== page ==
Does Your Fundraising Program Look Like This?
You have one, two — maybe three — special events a year. And maybe you send out a year-end mailing. You might even have a grant or two coming in, and a few big gifts.
If that is your organization’s fundraising program, you’re not alone. In fact, you’re stuck in front of the same wall that 95% of the 120+ organizations I’ve met in my three decades of fundraising face. I can help you get over this wall.
What Is the Fundraising Wall?
Simply put, most charities don’t really ask people for money. Instead, they sell things: tickets to golf outings, tickets to a galas, raffle tickets, silent auction stuff, journal advertisements, etc.
But — except maybe in a year-end letter, or a grant application — they never ask people for a simple donation. This creates two big problems.
Problem#1 — The Donation Ceiling
First, “selling stuff” tends to put an upper limit on how much money you can ask for. It’s a rare charity that can sell gala tickets — or even entire tables — for $50,000 or $100,000. But it is by no means unreasonable for ask such an amount as a donation from the right person.
Problem#2 — High Fundraising Expenses
Second, selling stuff to your donors instead of just asking them for donations locks you into a very expensive type of fundraising. It is not uncommon for special events to cost 50 cents or more for every dollar they raise. And that is before you factor in the indirect cost of the salaries of all the staff that had to pitch in the week before the event.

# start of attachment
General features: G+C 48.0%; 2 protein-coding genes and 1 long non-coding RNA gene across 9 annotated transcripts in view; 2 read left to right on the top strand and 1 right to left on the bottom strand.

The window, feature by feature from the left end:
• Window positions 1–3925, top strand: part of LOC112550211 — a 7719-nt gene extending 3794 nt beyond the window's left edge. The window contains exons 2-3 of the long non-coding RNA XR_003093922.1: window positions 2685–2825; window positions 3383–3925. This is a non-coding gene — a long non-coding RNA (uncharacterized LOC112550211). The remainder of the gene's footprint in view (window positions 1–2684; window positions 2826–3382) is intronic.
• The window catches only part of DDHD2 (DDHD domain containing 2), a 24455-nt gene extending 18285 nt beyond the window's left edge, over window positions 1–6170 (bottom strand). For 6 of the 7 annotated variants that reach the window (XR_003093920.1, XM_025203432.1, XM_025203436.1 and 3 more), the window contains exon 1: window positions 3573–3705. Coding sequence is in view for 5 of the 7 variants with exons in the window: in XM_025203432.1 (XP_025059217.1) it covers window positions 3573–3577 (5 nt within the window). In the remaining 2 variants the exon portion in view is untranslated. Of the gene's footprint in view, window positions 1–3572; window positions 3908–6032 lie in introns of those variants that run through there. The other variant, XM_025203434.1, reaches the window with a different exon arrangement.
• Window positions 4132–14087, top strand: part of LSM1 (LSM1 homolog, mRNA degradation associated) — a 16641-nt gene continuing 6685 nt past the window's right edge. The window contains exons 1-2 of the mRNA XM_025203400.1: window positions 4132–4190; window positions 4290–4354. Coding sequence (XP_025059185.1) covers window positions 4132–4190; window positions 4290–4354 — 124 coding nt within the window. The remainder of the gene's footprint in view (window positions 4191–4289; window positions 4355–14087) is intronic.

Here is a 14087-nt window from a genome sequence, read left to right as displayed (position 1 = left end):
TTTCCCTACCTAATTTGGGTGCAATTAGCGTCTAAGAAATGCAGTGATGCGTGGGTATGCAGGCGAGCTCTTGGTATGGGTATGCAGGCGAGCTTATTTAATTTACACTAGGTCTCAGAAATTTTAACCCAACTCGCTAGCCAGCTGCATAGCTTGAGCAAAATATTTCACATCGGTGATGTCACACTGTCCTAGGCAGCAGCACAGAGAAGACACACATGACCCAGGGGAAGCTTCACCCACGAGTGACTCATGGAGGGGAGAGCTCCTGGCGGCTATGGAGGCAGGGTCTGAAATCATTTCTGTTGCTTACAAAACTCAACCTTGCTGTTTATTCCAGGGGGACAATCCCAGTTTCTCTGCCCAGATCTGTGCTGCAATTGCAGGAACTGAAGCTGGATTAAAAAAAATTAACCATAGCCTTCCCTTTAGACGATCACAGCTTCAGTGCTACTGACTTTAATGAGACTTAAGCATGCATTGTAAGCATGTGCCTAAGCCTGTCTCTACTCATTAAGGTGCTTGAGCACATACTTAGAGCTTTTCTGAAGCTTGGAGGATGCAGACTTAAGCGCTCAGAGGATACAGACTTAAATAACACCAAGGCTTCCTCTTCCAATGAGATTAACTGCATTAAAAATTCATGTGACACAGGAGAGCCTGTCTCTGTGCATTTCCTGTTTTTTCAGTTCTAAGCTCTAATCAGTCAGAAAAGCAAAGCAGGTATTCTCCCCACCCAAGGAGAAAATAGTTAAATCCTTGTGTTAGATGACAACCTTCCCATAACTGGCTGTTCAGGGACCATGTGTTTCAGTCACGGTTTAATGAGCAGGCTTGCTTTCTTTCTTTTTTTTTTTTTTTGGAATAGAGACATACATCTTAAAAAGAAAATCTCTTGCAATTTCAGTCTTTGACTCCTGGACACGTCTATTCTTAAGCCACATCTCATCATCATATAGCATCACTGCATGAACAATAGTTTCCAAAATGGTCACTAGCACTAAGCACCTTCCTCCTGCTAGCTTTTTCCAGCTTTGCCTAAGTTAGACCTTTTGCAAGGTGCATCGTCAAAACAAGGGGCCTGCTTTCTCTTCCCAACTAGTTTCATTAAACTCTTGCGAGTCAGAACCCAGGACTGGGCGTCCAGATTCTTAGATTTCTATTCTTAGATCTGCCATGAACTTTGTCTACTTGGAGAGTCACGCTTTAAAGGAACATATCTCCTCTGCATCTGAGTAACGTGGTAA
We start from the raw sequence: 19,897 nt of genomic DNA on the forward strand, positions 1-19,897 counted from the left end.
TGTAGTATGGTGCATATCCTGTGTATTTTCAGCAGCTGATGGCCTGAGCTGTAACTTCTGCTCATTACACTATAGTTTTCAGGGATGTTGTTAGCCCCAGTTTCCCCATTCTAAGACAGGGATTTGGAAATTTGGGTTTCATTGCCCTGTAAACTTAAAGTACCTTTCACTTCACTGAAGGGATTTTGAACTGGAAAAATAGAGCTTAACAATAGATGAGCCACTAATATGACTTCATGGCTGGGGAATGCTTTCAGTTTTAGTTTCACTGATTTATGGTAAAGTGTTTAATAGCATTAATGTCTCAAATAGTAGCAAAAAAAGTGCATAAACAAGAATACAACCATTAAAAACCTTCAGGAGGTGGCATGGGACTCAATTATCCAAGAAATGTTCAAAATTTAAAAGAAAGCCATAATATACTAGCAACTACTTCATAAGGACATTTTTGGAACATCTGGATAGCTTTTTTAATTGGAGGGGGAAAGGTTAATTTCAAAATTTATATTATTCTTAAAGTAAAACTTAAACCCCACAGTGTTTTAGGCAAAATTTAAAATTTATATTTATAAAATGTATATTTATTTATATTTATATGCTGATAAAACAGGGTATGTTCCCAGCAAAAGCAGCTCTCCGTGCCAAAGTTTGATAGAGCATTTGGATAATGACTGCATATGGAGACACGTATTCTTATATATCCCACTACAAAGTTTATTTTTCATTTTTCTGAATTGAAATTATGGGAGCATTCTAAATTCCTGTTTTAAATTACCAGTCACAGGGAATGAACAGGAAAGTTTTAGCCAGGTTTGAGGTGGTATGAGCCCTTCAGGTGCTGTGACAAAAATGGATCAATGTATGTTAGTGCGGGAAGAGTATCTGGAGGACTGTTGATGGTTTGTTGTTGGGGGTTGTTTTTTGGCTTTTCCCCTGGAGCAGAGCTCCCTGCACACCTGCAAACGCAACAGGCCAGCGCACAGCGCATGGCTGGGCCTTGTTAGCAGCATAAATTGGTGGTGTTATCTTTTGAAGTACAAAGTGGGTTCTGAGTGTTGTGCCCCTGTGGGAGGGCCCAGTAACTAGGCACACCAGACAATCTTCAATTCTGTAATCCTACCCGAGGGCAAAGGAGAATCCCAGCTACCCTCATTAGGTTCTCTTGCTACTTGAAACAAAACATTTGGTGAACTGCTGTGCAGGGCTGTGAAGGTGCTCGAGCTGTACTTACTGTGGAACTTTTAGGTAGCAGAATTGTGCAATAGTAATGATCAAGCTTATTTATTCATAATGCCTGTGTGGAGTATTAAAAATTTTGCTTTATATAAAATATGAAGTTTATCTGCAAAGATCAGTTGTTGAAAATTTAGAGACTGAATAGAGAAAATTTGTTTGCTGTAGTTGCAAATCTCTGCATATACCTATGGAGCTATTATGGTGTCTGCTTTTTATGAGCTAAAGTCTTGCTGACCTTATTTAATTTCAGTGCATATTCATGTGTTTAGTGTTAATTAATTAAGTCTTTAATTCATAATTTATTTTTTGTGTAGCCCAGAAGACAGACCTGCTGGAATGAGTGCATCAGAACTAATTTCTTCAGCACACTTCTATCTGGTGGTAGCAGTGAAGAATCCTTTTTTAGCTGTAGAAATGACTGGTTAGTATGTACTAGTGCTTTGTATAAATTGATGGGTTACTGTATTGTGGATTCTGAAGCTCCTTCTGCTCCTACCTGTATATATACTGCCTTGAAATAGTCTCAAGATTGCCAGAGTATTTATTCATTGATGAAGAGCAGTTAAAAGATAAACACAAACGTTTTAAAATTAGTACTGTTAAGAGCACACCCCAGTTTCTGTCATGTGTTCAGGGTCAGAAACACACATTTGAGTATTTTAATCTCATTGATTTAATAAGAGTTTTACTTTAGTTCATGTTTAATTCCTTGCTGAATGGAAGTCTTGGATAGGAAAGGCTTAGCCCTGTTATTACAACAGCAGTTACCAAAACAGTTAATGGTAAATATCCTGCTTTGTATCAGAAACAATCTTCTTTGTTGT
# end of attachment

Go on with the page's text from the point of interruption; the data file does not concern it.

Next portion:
Major gift fundraising — where you just ask people of larger gifts, sans tickets, dinners, etc. — represents a much less time-consuming, much more cost-effective approach. Fundraising projects I help charities manage usually cost 5 to 15 cents for each dollar raised. Interestingly enough, the larger the amount to be raised, the better that ratio gets.
And I’m not talking major gift fundraising just for charities whose friends like to wear tuxedos and top hats, so to speak. Virtually any charity can start this kind of program — not infrequently with wonderful results.
By the way, I am not suggesting that your organization shouldn’t have special events. Every organization needs at least one annual event to give its community an opportunity to come together. But I don’t think it should be your principle vehicle for fundraising. In fact, many of the most effective special events are free, and are conducted in conjunction with major gift efforts.
What You Can Do Next
You could probably figure out how to do this yourself through trial and error. But why reinvent the wheel if you don’t have to? I can also train your staff.
If you want to find out more, click on the link below — or call me at 201-659-5700.